Summitt remembers long career
By Teresa M. Walker
KNOXVILLE, Tenn. — Pat Summitt was relaxed, smiling and even cracking jokes — looking and sounding totally at peace knowing she will never coach her beloved Tennessee Lady Vols again.
The Hall of Fame coach who just eight months ago revealed she had been diagnosed with early-onset dementia, Alzheimer’s type, has turned the program over to longtime assistant Holly Warlick.
“It was really a great ride for me,” Summitt said Thursday, speaking on the Tennessee basketball court named after her before a crowd of about 200 fans, faculty and friends.
“I just felt like it was time for me to step down knowing that Holly was going to be in great hands,” Summitt said. “She’s a great coach and you know I’m going to continue to support her. You know It’s never a good time, but you have to find the time that you think is the right time and that is now.”
She will become Tennessee’s new “head coach emeritus” with the school paying her the $1 million bonus she had been due once she coached her 40th season.
There were season-long questions about Summitt’s health, but the mood at the press conference was upbeat. Summitt, who turns 60 in June, joked how coming to work every day in her new role and staying around students may help keep her young.
“I’m getting ready to turn the big one … yeah 30,” Summitt said, after which someone from the crowd chimed in. “Hardly!”
Summitt won more games than anyone else in NCAA college basketball during her 38 years at Tennessee.
And while the ride on the coaching carousel may be over for her, but there are more challenges and honors ahead.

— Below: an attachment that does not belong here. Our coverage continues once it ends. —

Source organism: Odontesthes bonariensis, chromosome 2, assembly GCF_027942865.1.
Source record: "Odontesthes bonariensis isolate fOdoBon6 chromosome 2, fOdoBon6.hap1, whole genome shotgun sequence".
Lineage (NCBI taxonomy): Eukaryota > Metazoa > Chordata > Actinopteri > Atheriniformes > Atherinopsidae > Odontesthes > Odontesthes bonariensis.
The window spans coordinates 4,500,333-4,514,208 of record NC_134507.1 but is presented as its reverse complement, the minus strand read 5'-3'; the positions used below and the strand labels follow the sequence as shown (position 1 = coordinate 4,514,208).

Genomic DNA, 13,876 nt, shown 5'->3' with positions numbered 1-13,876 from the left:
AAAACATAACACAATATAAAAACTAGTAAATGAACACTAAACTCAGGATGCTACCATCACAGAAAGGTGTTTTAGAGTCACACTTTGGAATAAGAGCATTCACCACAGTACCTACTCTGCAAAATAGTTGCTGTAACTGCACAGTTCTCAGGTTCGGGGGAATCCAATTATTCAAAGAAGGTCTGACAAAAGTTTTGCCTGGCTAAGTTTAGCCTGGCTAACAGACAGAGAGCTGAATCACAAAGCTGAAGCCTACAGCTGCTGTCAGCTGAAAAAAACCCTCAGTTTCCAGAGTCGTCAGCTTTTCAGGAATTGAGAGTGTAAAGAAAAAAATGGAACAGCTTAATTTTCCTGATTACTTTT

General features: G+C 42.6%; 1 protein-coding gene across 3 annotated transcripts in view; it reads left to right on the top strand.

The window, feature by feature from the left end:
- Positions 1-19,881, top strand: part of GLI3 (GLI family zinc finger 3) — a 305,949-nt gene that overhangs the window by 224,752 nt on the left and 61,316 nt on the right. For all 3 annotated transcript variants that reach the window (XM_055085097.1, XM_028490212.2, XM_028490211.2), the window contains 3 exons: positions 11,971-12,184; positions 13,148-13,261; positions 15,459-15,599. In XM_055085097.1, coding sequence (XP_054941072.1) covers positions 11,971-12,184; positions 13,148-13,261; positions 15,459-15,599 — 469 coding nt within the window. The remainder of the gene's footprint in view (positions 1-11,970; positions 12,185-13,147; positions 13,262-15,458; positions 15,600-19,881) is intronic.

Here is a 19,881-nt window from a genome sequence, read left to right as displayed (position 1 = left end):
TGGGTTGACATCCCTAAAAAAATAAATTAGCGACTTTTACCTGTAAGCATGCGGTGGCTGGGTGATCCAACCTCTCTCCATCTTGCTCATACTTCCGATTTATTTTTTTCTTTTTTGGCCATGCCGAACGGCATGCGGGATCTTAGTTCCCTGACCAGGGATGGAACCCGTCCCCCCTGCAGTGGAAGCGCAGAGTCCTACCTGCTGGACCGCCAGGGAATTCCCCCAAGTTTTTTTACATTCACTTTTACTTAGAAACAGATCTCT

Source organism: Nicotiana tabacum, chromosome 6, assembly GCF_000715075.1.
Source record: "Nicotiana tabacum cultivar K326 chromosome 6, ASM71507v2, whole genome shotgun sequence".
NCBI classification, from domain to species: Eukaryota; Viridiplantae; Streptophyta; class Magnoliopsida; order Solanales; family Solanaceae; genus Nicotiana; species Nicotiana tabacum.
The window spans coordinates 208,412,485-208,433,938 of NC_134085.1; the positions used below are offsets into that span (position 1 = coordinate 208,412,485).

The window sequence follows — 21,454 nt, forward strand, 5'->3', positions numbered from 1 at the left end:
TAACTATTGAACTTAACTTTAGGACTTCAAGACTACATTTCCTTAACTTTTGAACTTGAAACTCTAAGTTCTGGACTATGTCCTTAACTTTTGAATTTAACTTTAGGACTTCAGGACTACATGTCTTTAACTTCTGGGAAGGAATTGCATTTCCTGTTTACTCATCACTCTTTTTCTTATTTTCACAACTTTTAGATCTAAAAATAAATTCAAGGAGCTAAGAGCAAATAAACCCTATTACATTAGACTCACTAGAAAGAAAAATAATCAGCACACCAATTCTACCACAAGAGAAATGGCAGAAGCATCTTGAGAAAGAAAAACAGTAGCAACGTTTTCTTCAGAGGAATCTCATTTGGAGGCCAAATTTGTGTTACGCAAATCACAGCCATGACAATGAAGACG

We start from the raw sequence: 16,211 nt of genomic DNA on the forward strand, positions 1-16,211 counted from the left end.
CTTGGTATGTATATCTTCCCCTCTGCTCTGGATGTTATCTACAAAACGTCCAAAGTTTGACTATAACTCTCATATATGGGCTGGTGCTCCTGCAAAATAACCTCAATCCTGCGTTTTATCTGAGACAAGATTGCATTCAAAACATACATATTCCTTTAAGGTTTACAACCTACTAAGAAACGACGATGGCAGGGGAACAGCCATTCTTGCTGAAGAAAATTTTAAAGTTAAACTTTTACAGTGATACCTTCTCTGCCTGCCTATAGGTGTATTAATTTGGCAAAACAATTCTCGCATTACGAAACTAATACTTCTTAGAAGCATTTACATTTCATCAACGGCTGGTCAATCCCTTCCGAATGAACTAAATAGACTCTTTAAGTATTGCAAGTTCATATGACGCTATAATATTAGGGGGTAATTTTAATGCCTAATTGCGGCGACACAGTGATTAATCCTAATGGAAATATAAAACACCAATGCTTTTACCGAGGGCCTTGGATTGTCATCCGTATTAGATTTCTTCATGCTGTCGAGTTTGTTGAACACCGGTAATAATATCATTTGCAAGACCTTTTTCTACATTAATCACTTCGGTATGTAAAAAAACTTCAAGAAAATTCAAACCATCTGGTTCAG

The White House says later this year Summitt will receive the Presidential Medal of Freedom, the nation’s highest civilian honor.
President Barack Obama said Summitt is an “inspiration” as the coach who has won more games than anyone else in NCAA college basketball history and for her willingness to “speak so openly and courageously about her battle with Alzheimer’s.”
“Obviously, I didn’t see it coming, but that’s a tremendous honor,” Summitt said of the Medal of Freedom honor.
In her new role at Tennessee, Summitt will report to athletic director Dave Hart.
“I made a choice early in my career to challenge myself to step up my game each and every day,” Summitt said. “You can be sure I will take this same attitude into my new role as head coach emeritus and continue to teach our players the same commitment. I can promise you ladies I’m here for you. Trust me that that will happen.”
She capped her opening remarks by calling Warlick, her former player and assistant the past 27 years, over and handing over her whistle. Summitt said it was time, as she hugged Warlick with the crowd giving them a standing ovation.
“I know this works because I’ve heard it a lot of times,” Warlick said, referring to the whistle.
Warlick isn’t the only coach on the move. Tyler Summitt, Pat’s son, will be an assistant women’s coach at Marquette.